CLN2 Mouse Model Shows Small Vesicles May Help Deliver TPP1 to Brain

CLN2 Mouse Model Shows Small Vesicles May Help Deliver TPP1 to Brain
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Small vesicles naturally produced by certain types of immune cells may be used as carriers to deliver TPP1 — the enzyme missing in patients with late infantile Batten disease — to the brain, a mouse study has found.

If implemented in future therapies, this strategy could allow for more effective treatment of patients, using lower treatment dosages and less invasive modes of administration, the researchers noted.

The study, “Extracellular Vesicles as Drug Carriers for Enzyme Replacement Therapy to Treat CLN2 Batten Disease: Optimization of Drug Administration Routes,” was published in the journal Cells.

Late infantile Batten disease, also known as CLN2 disease, is a rare neurodegenerative disorder caused by genetic mutations in the TPP1 gene, which provides instructions for making an enzyme called tripeptidyl peptidase 1 (TPP1).

This enzyme normally found in lysosomes — small cell compartments that digest and recycle different types of molecules — is responsible for breaking down proteins that are no longer needed. However, when TPP1 malfunctions, these proteins start to build up inside cells, reaching toxic levels and leading to the onset of disease.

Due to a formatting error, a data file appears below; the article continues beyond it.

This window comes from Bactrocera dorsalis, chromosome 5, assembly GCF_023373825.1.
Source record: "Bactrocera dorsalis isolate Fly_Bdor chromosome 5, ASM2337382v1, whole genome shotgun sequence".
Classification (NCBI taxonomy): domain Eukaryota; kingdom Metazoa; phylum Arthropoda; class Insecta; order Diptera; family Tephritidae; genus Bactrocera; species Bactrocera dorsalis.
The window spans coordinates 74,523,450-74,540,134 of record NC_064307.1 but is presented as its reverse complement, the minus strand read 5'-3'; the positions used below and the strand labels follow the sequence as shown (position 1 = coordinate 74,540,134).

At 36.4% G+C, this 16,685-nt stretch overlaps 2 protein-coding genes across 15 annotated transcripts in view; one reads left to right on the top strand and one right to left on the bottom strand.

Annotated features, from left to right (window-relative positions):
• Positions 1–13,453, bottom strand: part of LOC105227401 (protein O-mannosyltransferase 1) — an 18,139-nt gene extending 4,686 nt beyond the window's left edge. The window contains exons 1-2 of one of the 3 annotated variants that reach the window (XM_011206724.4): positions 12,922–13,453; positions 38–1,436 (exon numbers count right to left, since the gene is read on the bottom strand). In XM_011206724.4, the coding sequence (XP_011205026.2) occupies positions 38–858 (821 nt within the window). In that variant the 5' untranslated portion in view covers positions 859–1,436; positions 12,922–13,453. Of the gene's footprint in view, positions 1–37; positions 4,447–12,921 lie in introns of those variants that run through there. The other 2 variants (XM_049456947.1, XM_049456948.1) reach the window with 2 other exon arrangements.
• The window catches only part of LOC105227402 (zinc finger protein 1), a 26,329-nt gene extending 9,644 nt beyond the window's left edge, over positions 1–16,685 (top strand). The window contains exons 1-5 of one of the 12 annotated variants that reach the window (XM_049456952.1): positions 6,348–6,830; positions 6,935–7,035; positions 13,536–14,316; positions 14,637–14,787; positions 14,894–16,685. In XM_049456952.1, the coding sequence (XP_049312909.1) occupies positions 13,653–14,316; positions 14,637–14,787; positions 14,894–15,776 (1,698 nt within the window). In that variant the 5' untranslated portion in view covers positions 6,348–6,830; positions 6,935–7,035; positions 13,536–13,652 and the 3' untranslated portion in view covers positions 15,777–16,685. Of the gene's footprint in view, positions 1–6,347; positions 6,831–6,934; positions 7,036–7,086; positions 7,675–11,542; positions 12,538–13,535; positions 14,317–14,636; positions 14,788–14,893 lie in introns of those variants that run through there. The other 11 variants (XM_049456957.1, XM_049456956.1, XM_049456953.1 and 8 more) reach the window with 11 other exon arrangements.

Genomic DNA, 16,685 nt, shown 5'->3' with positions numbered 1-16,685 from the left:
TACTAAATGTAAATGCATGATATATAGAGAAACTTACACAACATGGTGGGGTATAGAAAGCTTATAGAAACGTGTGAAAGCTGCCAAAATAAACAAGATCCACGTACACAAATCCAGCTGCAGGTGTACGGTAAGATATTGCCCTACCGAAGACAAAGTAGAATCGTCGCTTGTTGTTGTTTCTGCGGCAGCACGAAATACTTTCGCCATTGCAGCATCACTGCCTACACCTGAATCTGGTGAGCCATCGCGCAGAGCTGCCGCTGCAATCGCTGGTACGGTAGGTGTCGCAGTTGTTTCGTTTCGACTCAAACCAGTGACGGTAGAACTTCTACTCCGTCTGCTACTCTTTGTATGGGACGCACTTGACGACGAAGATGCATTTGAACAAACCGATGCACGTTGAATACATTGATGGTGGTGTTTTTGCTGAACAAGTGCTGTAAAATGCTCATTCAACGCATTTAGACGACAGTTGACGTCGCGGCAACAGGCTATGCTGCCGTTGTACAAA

One of the major hurdles in the development of new therapies to alleviate the neurological symptoms of CLN2 disease is the delivery of functional TPP1 to the brain, which is separated from the rest of the body by a highly selective semipermeable membrane called the blood-brain barrier.

“Recently, the first FDA-approved treatment [for CLN2 disease], [brain] infusions of a recombinant [man-made] form of human TPP1, Brineura, was shown to provide symptomatic improvements in pediatric patients. Unfortunately, this invasive procedure carries a high risk of adverse effects,” the researchers wrote.

Brineura (cerliponase alfa) is infused directly into the fluid surrounding a patient’s brain, a method known as intraventricular infusion.

Researchers at the University of North Carolina at Chapel Hill have now attempted a less invasive method to transport and deliver TPP1 to the brain: small extracellular vesicles (EVs) naturally produced by macrophages — immune cells that are responsible for removing debris and dead cells from tissues.

EVs are small membrane particles that contain different types of molecules that can be exchanged between cells. These small vesicles can be released by different types of cells, and are usually found circulating in the plasma or other types of body fluids.

“We previously demonstrated that macrophage-derived EVs home to regions of inflammation and neurodegeneration accumulate at therapeutically relevant amounts, and deliver therapeutic proteins to the [central nervous system],” the researchers wrote.